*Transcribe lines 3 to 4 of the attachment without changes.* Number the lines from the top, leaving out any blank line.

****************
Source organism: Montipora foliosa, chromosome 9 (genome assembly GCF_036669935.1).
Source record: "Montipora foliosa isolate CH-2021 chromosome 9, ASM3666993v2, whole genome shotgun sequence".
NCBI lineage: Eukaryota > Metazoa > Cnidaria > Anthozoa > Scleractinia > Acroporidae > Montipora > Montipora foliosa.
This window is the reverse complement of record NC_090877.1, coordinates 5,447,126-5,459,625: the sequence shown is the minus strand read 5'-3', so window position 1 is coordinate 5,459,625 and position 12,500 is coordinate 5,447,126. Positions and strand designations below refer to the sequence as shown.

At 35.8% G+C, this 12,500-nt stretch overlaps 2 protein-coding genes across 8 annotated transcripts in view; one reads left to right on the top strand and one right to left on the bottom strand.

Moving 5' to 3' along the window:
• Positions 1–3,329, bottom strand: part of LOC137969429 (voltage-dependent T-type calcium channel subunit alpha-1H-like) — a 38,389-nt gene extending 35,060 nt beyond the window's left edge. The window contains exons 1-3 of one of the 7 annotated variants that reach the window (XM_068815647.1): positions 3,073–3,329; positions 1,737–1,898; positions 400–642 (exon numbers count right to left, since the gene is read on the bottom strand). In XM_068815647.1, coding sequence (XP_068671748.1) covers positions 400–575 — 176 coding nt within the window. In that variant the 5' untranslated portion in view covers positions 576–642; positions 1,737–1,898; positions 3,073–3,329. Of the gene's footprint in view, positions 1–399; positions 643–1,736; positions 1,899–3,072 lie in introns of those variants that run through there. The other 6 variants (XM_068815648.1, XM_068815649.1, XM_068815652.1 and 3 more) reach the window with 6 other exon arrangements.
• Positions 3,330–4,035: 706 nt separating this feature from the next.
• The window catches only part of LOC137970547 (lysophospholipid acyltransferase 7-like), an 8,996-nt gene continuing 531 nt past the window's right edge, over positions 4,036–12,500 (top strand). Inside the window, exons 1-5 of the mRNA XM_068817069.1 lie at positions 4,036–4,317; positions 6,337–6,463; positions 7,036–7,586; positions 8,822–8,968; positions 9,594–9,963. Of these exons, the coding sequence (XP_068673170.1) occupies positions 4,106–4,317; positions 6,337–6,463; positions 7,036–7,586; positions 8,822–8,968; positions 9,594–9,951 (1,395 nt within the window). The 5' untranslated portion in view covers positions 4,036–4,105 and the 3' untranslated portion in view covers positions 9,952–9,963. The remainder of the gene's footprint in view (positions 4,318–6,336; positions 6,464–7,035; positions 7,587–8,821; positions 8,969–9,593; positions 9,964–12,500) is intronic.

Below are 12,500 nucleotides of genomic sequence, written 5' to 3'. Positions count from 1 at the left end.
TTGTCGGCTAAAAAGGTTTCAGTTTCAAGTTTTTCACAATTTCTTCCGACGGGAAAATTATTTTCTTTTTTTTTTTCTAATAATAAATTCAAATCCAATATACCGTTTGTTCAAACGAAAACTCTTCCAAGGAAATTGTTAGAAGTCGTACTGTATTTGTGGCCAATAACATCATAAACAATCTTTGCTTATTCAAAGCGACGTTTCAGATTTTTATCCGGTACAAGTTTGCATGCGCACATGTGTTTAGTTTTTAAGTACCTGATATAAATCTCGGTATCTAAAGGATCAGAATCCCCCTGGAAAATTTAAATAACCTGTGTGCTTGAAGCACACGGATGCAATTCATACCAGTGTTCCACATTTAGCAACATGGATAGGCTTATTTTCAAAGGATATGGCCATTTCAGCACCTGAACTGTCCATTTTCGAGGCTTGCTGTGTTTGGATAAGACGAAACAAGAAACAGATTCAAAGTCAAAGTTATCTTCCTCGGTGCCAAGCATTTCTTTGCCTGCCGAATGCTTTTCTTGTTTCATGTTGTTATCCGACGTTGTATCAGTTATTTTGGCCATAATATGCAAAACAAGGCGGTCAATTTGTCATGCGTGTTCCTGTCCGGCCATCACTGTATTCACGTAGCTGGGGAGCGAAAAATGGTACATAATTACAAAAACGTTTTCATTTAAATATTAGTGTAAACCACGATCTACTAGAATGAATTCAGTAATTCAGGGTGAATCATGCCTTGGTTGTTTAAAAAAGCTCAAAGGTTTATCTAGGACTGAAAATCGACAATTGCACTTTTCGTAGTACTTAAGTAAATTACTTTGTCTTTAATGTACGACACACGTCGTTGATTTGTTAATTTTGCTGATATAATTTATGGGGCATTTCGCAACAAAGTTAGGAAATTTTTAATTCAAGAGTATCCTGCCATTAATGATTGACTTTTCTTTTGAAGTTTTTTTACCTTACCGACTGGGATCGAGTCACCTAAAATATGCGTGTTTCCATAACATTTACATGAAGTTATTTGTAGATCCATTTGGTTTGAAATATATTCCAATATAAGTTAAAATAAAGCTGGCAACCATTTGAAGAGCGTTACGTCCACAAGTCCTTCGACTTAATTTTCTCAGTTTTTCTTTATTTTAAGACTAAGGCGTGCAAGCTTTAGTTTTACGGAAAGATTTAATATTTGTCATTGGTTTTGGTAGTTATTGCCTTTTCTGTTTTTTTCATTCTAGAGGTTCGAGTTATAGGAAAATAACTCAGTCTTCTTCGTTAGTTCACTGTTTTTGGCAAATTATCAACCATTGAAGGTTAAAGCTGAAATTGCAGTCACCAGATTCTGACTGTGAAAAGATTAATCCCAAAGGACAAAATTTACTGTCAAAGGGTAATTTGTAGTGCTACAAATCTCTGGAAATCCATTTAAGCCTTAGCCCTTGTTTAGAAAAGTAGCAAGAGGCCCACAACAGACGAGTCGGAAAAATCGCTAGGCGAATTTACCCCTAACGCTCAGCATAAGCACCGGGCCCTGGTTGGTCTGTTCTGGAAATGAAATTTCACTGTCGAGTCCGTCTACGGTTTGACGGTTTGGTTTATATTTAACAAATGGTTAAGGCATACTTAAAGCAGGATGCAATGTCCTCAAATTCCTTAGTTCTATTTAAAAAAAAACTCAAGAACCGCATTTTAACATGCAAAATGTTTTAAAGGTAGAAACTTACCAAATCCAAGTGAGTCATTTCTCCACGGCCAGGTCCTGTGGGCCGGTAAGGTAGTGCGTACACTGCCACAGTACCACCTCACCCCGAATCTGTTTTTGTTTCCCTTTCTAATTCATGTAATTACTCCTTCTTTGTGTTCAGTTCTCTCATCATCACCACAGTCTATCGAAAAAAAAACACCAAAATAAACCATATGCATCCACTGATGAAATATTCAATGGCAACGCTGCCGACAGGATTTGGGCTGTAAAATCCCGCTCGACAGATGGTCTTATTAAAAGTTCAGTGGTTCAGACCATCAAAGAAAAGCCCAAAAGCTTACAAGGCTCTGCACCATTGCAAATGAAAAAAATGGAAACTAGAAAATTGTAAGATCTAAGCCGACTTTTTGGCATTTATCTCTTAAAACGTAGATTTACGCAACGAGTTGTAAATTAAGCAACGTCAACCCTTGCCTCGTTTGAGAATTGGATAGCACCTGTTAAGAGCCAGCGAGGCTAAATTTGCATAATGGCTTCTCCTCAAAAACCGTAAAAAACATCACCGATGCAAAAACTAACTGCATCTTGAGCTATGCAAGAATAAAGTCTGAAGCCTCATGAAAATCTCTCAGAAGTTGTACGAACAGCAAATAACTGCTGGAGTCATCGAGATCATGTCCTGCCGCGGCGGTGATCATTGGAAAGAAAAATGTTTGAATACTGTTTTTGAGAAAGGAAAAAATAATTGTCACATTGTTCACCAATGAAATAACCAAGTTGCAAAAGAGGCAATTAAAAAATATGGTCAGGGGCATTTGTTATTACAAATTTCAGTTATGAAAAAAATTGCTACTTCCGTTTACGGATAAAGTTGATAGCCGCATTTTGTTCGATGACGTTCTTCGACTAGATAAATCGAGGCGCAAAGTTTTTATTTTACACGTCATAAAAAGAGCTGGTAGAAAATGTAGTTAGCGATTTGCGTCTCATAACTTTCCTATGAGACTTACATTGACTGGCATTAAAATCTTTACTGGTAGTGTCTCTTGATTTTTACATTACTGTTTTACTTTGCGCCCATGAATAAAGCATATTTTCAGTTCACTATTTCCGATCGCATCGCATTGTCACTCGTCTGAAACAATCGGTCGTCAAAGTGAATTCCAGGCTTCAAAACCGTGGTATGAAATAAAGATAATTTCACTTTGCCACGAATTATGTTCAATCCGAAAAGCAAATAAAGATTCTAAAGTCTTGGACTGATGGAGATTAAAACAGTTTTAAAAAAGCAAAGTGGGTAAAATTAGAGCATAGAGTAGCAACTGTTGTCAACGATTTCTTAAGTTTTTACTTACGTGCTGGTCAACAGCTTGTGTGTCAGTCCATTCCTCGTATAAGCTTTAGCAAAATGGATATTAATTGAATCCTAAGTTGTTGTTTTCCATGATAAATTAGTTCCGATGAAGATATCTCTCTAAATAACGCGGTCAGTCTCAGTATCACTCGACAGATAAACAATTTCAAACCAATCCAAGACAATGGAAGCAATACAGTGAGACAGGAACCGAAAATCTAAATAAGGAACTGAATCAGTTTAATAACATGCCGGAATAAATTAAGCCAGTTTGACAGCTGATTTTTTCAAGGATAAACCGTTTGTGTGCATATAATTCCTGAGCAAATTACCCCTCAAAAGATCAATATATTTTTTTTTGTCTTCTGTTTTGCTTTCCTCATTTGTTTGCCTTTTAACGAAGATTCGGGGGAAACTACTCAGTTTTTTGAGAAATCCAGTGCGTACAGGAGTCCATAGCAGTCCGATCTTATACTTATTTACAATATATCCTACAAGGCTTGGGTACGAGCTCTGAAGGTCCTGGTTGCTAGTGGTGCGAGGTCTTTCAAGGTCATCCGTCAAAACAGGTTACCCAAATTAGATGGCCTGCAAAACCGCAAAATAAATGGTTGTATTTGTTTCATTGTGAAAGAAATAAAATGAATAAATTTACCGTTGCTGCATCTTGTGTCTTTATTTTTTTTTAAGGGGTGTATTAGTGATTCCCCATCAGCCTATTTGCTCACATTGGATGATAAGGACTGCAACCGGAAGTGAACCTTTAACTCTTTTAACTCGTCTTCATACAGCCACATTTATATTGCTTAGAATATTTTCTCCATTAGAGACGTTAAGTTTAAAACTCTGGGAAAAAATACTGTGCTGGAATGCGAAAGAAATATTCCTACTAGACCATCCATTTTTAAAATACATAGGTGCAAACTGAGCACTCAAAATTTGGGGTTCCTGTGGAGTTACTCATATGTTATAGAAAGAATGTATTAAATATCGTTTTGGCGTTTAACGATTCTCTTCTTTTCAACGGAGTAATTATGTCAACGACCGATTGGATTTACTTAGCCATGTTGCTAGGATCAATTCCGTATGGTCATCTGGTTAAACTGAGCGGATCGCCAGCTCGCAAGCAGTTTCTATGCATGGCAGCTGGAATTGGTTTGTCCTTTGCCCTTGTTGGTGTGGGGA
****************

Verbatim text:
NCBI lineage: Eukaryota > Metazoa > Cnidaria > Anthozoa > Scleractinia > Acroporidae > Montipora > Montipora foliosa.
This window is the reverse complement of record NC_090877.1, coordinates 5,447,126-5,459,625: the sequence shown is the minus strand read 5'-3', so window position 1 is coordinate 5,459,625 and position 12,500 is coordinate 5,447,126. Positions and strand designations below refer to the sequence as shown.